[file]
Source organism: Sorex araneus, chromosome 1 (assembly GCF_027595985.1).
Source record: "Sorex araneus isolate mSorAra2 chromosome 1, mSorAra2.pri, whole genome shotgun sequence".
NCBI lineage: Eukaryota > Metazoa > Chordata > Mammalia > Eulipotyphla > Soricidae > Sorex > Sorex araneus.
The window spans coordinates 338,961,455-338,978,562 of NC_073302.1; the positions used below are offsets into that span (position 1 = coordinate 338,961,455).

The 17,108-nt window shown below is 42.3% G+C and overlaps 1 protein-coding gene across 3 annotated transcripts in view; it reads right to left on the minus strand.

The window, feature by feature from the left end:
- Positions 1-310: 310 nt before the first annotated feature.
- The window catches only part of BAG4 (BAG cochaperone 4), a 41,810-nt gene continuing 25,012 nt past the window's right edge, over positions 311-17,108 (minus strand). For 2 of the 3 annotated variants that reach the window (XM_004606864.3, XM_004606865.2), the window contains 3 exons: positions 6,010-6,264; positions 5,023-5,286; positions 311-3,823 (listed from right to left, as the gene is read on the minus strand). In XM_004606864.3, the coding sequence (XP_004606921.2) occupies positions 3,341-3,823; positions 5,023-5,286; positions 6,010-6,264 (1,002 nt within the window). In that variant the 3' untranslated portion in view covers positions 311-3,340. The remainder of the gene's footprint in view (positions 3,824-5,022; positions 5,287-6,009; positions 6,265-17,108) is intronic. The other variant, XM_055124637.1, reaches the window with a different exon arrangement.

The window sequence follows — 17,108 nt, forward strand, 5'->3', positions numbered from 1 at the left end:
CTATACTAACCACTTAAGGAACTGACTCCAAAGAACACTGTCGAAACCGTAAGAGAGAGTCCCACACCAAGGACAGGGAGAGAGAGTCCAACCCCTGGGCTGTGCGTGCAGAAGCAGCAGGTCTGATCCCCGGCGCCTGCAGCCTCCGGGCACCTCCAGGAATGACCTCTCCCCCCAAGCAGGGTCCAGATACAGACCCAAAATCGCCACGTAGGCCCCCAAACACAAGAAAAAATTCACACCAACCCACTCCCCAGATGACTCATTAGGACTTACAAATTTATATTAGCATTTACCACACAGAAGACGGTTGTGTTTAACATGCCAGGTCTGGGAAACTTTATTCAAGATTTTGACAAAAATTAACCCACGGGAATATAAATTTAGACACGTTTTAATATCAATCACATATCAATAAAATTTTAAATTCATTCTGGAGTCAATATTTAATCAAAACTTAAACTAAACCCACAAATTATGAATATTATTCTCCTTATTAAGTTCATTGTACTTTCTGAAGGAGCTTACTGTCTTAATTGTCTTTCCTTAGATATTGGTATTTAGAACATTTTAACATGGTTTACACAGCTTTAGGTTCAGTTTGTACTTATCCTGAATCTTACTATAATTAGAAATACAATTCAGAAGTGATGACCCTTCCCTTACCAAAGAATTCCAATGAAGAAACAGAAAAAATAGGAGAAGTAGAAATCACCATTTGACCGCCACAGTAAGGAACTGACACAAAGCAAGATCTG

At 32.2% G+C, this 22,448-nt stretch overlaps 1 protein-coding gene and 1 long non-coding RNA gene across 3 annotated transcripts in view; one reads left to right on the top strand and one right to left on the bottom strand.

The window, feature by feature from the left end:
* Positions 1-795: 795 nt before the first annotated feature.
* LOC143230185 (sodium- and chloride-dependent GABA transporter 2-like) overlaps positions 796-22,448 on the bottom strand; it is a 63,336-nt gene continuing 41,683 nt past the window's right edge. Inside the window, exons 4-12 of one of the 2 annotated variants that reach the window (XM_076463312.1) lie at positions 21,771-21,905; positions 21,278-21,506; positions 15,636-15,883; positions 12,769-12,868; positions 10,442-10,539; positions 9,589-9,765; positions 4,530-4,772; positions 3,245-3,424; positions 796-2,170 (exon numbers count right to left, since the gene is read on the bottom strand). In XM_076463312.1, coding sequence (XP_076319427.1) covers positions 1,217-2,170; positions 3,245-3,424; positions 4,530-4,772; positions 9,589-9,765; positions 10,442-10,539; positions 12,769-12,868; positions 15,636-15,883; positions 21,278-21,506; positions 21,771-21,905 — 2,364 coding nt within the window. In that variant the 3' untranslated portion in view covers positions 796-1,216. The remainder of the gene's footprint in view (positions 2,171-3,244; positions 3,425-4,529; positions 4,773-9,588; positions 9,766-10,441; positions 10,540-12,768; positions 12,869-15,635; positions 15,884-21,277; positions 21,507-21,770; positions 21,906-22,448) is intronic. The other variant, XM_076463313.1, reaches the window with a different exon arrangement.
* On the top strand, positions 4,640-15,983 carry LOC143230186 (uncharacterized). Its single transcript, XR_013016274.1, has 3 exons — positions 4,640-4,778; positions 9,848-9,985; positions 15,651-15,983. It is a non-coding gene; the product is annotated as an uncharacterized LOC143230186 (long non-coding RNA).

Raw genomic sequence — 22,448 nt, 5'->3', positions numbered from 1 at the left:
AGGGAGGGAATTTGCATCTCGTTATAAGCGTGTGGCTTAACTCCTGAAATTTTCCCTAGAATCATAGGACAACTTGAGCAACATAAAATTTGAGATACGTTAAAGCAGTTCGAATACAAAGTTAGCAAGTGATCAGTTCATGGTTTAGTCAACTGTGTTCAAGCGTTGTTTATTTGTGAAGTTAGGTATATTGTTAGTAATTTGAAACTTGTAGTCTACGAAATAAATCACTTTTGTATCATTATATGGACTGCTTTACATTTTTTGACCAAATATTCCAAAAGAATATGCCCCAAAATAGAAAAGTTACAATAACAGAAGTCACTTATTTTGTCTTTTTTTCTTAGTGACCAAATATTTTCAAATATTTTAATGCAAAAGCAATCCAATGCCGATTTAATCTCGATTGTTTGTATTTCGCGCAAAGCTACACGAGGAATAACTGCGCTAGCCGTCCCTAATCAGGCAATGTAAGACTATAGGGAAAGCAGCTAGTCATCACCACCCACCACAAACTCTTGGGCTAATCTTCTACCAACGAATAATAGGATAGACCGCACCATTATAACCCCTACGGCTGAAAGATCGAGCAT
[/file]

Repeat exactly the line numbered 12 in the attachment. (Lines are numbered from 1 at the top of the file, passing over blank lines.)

The window, feature by feature from the left end: